The Tokyo Career Forum was supposed to help me find a job. Instead, it helped my find myself – and more specifically, it led me to the realization I would not, and did not, want to work for a traditional Japanese company (at least by the traditional, post-graduation, job hunting methods).
I don’t want to work my way up from the bottom in a Japanese company.
And here’s why.
At the Tokyo Career Forum, there were over 200 companies looking to hire bilingual employees. After about an hour and a half, I had interviewed at one company (and failed), scheduled interviews for two other companies, and listened to a couple “job lectures” about certain Japanese companies. Nothing so far had really struck my interest – nor did I feel qualified for a position in each company.
But suddenly I spotted my friend’s company.
Here’s the thing. I teach English at cafés in Japan. I have an online teaching profile, all sorts of people will contact me hoping to practice conversational English with me. My students are housewives, businessmen who need help with English, junior high English teachers themselves who want to improve their speaking ability, and entire families. I don’t like to play favorites with my students, but one of my favorite “lessons” is with a businessman who is one of the head researchers in a makeup company.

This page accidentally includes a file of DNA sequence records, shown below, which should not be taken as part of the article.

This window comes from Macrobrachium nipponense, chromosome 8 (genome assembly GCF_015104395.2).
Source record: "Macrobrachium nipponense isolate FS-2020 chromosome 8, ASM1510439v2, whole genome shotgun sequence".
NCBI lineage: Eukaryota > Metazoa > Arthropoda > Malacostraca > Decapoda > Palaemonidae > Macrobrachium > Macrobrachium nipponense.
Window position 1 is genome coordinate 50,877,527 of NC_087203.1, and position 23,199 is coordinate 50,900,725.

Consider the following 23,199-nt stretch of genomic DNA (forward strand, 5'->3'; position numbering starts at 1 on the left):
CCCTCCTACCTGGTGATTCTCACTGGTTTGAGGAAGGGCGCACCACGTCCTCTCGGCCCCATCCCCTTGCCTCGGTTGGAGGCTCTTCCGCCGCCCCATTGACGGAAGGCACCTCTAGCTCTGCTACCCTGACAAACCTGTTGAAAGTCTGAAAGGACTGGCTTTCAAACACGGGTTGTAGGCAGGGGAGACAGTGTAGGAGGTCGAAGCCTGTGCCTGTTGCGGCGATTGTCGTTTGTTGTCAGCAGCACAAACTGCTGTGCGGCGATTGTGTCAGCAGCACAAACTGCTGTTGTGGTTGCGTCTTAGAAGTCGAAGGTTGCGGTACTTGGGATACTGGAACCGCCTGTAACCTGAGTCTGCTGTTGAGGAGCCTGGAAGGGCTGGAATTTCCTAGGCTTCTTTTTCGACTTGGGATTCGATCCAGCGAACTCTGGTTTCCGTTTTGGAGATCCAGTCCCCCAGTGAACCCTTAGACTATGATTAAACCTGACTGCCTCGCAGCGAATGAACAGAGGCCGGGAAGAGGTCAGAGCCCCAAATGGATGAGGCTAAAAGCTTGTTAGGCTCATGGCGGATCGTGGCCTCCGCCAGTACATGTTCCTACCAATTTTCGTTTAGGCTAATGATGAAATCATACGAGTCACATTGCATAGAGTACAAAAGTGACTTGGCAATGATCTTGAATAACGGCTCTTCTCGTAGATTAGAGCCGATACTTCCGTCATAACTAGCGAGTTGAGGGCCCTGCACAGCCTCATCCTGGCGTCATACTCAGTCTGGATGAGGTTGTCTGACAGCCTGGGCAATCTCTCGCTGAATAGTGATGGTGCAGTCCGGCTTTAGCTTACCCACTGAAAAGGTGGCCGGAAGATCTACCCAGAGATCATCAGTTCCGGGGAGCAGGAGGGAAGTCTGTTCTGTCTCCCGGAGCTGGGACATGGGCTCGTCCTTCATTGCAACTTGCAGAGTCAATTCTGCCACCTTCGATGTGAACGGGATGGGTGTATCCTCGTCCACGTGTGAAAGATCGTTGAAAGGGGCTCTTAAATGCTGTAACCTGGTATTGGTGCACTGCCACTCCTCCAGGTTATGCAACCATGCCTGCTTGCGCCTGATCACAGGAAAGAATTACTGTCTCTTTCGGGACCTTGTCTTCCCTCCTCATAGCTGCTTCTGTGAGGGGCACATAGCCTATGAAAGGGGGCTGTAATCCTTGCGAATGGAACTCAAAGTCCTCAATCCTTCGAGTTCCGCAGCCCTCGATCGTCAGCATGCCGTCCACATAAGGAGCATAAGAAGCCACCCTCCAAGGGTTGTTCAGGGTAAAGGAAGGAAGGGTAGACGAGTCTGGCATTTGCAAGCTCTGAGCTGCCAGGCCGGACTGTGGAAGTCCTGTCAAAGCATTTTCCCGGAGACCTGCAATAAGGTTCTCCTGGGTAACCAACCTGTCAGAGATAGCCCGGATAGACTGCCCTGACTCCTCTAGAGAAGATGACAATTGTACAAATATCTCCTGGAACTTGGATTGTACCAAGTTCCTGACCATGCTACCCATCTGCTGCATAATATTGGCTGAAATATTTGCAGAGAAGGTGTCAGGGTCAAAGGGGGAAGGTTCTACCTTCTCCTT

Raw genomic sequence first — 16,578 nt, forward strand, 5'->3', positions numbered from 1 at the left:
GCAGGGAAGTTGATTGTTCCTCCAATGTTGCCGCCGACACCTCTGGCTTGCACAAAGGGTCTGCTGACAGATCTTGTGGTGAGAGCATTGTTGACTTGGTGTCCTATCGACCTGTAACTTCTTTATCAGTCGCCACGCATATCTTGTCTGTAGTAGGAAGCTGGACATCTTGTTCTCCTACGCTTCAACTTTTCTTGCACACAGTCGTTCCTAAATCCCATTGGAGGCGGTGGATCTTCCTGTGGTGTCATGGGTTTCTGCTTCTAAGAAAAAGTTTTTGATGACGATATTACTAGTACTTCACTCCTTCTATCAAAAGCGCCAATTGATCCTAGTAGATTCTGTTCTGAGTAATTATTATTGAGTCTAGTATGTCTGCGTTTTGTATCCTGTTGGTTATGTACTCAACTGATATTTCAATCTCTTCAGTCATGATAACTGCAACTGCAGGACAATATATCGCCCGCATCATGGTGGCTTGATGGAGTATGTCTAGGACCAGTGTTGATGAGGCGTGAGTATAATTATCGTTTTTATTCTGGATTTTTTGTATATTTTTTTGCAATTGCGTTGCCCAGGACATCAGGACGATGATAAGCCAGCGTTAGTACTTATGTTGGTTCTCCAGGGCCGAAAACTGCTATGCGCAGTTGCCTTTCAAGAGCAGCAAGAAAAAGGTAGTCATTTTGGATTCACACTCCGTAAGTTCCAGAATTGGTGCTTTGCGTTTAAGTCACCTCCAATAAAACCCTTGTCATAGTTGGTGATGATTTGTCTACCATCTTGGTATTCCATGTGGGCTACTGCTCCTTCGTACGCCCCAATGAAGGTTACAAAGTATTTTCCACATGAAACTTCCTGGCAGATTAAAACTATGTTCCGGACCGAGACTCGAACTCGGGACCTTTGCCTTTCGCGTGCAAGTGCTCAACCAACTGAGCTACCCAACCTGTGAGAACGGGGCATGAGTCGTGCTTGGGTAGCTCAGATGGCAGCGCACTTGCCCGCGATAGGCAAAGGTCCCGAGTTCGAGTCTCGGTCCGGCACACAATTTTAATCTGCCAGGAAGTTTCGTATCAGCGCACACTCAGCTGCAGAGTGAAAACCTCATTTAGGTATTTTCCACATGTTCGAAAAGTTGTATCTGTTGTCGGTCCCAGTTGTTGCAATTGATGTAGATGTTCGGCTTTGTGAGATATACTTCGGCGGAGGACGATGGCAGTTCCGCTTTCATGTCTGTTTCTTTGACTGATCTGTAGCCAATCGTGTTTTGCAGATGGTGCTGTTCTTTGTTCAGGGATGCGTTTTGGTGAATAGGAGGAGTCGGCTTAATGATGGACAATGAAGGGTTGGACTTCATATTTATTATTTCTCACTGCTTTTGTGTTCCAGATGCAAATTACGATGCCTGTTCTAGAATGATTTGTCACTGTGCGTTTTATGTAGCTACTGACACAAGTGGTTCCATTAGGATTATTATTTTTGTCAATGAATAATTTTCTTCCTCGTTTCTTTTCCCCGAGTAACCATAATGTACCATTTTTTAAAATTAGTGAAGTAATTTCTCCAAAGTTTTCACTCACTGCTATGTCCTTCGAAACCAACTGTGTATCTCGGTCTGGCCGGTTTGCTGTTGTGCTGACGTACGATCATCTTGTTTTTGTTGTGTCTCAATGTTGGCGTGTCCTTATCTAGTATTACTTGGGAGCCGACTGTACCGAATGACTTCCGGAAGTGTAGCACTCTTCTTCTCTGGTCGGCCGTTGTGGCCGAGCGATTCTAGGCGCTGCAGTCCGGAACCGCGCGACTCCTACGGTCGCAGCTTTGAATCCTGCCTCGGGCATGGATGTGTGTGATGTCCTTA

He gives product presentations all over the world; we meet up a couple times a week and I help him with pronunciation, flow, and occasionally even editing the company slides. Sometimes he will bring friends; I’ve helped all sorts of people from that small, makeup company. I know their product line by heart. Their facial cream is the best thing my face has ever felt.
So when I saw their booth at the Tokyo Career Forum (I’m omitting the name of the company for professional reasons), I excitedly headed over to see if any of my friends were working there.
But I saw one of my favorite pieces from their product line – a makeup remover that hadn’t been released yet. I smiled. I actually felt a little proud – if anyone asked me, I could tell the the chemical percentage of each component inside that little vial.